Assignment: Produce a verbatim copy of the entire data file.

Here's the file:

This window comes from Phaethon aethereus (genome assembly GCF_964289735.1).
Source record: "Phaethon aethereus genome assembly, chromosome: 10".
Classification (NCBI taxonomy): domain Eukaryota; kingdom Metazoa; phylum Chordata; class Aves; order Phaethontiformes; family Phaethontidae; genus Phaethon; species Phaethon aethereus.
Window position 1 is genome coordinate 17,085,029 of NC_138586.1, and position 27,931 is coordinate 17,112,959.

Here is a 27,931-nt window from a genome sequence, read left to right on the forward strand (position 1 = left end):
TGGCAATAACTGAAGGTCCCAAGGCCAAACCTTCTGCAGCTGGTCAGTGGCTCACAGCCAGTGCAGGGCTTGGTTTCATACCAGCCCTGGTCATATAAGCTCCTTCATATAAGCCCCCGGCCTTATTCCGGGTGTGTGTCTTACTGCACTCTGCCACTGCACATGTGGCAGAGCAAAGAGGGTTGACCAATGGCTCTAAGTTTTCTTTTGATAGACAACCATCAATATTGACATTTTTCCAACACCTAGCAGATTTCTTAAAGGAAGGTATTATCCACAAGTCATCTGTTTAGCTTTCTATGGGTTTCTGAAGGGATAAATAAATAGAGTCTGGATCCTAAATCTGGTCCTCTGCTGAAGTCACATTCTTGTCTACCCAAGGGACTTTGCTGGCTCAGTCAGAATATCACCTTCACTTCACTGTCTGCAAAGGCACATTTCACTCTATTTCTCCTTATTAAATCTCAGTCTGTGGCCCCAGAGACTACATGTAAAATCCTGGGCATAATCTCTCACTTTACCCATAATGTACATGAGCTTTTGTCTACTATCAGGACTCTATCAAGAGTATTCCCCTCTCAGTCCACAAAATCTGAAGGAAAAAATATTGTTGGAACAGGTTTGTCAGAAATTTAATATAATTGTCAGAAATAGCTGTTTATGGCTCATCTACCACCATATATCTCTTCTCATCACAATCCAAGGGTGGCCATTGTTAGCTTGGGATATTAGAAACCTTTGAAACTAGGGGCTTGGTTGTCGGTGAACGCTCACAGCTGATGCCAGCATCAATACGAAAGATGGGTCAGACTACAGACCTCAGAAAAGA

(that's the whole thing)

This window comes from Phaethon aethereus (genome assembly GCF_964289735.1).
Source record: "Phaethon aethereus genome assembly, chromosome: 10".
Classification (NCBI taxonomy): domain Eukaryota; kingdom Metazoa; phylum Chordata; class Aves; order Phaethontiformes; family Phaethontidae; genus Phaethon; species Phaethon aethereus.
Window position 1 is genome coordinate 17,085,029 of NC_138586.1, and position 27,931 is coordinate 17,112,959.

Here is a 27,931-nt window from a genome sequence, read left to right on the forward strand (position 1 = left end):
TGGCAATAACTGAAGGTCCCAAGGCCAAACCTTCTGCAGCTGGTCAGTGGCTCACAGCCAGTGCAGGGCTTGGTTTCATACCAGCCCTGGTCATATAAGCTCCTTCATATAAGCCCCCGGCCTTATTCCGGGTGTGTGTCTTACTGCACTCTGCCACTGCACATGTGGCAGAGCAAAGAGGGTTGACCAATGGCTCTAAGTTTTCTTTTGATAGACAACCATCAATATTGACATTTTTCCAACACCTAGCAGATTTCTTAAAGGAAGGTATTATCCACAAGTCATCTGTTTAGCTTTCTATGGGTTTCTGAAGGGATAAATAAATAGAGTCTGGATCCTAAATCTGGTCCTCTGCTGAAGTCACATTCTTGTCTACCCAAGGGACTTTGCTGGCTCAGTCAGAATATCACCTTCACTTCACTGTCTGCAAAGGCACATTTCACTCTATTTCTCCTTATTAAATCTCAGTCTGTGGCCCCAGAGACTACATGTAAAATCCTGGGCATAATCTCTCACTTTACCCATAATGTACATGAGCTTTTGTCTACTATCAGGACTCTATCAAGAGTATTCCCCTCTCAGTCCACAAAATCTGAAGGAAAAAATATTGTTGGAACAGGTTTGTCAGAAATTTAATATAATTGTCAGAAATAGCTGTTTATGGCTCATCTACCACCATATATCTCTTCTCATCACAATCCAAGGGTGGCCATTGTTAGCTTGGGATATTAGAAACCTTTGAAACTAGGGGCTTGGTTGTCGGTGAACGCTCACAGCTGATGCCAGCATCAATACGAAAGATGGGTCAGACTACAGACCTCAGAAAAGA